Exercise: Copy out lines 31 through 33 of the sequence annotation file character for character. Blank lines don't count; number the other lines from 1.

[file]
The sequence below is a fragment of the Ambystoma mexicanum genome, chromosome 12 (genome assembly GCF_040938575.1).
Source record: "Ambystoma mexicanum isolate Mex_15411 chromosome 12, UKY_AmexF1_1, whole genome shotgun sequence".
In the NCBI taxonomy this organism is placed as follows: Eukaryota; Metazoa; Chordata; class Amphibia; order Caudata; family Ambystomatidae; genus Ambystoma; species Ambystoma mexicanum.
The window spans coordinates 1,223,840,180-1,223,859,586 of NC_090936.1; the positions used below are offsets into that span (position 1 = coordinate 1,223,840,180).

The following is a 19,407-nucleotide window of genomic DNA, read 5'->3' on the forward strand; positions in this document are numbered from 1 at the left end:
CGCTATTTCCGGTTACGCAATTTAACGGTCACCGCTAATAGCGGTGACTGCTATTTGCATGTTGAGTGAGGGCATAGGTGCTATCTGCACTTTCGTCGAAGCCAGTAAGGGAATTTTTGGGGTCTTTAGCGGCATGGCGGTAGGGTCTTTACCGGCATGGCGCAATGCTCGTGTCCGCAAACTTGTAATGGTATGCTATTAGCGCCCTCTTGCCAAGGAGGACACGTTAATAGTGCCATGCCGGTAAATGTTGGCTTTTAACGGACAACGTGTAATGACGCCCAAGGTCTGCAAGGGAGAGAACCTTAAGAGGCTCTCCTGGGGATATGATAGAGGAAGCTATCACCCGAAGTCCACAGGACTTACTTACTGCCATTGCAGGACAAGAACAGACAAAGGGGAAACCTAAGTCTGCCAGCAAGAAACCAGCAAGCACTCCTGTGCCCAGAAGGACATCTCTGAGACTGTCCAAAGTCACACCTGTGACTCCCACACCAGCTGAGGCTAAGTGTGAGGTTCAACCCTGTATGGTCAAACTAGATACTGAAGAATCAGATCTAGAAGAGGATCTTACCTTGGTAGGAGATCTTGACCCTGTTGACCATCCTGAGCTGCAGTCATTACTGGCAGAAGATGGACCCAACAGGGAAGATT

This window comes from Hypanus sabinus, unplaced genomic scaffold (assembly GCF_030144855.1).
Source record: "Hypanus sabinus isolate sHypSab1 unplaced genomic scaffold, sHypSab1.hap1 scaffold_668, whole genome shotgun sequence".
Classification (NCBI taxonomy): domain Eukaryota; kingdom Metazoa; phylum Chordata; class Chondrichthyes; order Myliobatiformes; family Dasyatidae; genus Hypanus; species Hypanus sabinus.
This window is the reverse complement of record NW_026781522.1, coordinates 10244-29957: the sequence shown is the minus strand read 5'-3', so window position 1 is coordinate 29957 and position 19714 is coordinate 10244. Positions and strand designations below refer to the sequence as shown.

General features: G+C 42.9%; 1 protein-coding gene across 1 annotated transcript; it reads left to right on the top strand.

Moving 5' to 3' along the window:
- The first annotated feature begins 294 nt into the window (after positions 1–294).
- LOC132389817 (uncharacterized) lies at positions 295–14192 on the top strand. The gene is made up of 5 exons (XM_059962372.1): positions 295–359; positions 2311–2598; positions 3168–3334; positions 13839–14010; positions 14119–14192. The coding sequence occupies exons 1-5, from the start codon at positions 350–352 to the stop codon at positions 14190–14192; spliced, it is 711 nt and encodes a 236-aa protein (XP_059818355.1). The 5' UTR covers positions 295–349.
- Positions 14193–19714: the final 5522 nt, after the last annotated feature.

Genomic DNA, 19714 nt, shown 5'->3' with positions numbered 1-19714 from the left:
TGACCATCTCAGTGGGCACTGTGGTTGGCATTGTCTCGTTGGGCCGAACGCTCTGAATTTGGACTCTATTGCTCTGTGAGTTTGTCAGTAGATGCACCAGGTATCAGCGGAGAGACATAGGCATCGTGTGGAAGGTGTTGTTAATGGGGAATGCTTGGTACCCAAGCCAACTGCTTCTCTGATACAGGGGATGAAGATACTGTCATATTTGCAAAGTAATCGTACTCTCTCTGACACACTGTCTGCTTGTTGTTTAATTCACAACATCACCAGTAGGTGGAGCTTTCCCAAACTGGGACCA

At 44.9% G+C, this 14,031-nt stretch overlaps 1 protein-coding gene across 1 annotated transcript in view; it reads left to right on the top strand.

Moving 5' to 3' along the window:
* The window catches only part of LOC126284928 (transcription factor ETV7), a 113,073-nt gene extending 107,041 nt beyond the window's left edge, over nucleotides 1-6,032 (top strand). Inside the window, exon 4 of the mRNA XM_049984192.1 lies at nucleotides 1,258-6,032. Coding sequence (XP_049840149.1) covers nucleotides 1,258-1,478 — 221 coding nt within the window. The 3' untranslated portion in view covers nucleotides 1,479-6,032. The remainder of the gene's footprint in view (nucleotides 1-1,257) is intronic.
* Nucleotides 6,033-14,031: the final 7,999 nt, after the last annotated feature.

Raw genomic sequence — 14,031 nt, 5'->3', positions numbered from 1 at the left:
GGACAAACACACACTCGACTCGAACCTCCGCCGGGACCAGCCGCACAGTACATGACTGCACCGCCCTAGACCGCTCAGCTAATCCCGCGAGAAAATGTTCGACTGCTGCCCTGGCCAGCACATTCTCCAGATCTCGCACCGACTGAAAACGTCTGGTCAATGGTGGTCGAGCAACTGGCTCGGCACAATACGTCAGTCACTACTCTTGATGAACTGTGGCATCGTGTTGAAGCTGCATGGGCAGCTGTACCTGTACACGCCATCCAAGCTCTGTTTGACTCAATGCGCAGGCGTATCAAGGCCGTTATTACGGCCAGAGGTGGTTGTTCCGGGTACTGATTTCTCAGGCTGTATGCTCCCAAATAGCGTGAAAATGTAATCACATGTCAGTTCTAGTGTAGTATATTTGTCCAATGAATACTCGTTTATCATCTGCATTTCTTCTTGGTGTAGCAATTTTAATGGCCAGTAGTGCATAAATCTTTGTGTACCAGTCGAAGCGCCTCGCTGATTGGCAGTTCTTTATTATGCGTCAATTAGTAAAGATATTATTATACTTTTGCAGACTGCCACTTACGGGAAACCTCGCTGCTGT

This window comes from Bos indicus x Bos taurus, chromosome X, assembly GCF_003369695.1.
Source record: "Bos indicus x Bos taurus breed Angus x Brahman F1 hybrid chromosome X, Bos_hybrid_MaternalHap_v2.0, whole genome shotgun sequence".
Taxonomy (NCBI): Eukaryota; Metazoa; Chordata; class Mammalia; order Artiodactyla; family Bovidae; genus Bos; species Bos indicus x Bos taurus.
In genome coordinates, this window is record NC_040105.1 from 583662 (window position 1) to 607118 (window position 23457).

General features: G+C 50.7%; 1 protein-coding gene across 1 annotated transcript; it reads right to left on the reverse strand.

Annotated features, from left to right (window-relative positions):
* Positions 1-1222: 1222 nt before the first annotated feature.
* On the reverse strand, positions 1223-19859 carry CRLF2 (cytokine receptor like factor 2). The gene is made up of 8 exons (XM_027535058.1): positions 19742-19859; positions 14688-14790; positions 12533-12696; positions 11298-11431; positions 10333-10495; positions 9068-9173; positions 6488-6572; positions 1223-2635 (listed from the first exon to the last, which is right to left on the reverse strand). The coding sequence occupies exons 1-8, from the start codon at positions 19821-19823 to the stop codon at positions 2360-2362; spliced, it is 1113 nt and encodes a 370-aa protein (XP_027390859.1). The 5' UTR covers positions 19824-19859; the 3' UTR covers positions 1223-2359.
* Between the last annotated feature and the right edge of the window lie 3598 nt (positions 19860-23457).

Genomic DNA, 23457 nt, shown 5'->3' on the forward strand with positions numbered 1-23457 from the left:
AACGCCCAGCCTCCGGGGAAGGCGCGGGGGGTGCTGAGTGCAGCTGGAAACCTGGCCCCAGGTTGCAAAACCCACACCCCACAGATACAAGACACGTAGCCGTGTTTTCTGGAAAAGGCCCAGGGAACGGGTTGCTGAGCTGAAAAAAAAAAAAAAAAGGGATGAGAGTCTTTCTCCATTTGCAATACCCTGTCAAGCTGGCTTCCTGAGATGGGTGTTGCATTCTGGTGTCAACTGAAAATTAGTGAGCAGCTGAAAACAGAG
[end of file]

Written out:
* On the reverse strand, positions 1223-19859 carry CRLF2 (cytokine receptor like factor 2). The gene is made up of 8 exons (XM_027535058.1): positions 19742-19859; positions 14688-14790; positions 12533-12696; positions 11298-11431; positions 10333-10495; positions 9068-9173; positions 6488-6572; positions 1223-2635 (listed from the first exon to the last, which is right to left on the reverse strand). The coding sequence occupies exons 1-8, from the start codon at positions 19821-19823 to the stop codon at positions 2360-2362; spliced, it is 1113 nt and encodes a 370-aa protein (XP_027390859.1). The 5' UTR covers positions 19824-19859; the 3' UTR covers positions 1223-2359.
* Between the last annotated feature and the right edge of the window lie 3598 nt (positions 19860-23457).

Genomic DNA, 23457 nt, shown 5'->3' on the forward strand with positions numbered 1-23457 from the left: